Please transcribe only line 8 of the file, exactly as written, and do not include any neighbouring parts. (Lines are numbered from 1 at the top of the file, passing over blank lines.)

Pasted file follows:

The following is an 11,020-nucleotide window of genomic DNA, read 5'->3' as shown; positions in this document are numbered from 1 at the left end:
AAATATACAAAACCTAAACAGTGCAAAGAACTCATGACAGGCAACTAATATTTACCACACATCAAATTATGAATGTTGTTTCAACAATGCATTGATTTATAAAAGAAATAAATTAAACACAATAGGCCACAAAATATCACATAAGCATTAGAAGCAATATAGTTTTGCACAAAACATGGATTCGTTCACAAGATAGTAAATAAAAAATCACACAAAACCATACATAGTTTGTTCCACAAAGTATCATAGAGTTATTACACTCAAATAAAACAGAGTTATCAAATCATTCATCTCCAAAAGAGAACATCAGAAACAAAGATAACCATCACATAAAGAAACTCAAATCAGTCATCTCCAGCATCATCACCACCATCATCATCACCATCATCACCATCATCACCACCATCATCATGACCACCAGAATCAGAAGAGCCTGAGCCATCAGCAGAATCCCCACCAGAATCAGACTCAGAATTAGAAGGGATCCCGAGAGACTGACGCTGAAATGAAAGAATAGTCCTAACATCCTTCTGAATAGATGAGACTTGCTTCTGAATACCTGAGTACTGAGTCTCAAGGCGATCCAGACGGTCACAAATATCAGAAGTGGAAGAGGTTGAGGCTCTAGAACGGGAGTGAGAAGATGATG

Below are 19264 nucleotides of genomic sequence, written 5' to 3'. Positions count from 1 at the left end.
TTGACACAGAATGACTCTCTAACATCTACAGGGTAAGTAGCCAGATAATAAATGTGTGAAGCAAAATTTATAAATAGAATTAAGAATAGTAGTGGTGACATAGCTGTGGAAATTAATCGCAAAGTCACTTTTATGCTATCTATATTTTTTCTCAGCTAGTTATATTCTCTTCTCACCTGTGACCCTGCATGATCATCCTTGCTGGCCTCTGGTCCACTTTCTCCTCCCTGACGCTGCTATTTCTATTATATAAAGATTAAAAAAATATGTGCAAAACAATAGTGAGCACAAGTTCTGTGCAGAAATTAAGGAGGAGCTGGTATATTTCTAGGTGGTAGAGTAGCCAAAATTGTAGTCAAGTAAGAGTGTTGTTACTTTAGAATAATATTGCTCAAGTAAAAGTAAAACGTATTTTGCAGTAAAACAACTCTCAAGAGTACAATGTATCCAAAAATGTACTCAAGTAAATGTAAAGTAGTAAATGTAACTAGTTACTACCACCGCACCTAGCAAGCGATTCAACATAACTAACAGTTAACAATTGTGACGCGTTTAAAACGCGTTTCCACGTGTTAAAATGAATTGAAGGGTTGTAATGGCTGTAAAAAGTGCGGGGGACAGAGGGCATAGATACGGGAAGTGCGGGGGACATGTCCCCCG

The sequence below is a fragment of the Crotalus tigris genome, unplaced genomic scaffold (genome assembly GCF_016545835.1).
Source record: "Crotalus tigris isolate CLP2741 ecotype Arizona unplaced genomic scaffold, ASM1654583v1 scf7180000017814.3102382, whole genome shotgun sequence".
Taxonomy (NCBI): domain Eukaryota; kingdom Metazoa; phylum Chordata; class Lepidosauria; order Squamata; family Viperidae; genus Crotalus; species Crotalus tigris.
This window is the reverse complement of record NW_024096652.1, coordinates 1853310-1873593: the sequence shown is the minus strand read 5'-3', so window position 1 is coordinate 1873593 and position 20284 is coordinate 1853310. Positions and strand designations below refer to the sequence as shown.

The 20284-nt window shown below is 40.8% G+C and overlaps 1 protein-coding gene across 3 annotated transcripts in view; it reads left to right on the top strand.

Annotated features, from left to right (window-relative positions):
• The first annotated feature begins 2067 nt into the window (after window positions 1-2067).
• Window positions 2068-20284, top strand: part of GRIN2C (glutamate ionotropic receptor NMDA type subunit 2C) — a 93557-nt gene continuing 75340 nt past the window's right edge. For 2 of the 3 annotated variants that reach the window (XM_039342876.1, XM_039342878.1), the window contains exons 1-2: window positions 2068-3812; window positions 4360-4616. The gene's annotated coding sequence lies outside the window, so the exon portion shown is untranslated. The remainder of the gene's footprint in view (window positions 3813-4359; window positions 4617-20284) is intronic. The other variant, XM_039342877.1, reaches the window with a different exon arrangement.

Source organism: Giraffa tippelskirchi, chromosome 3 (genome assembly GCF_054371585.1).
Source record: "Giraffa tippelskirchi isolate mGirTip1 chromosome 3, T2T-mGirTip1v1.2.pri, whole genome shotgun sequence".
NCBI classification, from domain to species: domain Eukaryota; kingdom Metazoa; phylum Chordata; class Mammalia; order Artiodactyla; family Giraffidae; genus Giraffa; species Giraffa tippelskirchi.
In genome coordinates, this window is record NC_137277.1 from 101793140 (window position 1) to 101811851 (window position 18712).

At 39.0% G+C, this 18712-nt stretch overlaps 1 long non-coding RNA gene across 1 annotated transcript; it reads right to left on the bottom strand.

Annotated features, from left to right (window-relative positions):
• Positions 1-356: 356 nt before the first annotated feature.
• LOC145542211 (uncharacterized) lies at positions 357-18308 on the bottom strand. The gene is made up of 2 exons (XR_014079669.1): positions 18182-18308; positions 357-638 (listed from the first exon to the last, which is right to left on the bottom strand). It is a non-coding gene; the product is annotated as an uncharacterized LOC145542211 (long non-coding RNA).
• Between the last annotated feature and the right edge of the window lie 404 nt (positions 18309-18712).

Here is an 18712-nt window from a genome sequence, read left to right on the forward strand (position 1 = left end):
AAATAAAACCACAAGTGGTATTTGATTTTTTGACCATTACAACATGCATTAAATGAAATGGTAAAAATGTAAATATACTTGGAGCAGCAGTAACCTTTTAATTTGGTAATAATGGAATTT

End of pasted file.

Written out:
This window is the reverse complement of record NW_024096652.1, coordinates 1853310-1873593: the sequence shown is the minus strand read 5'-3', so window position 1 is coordinate 1873593 and position 20284 is coordinate 1853310. Positions and strand designations below refer to the sequence as shown.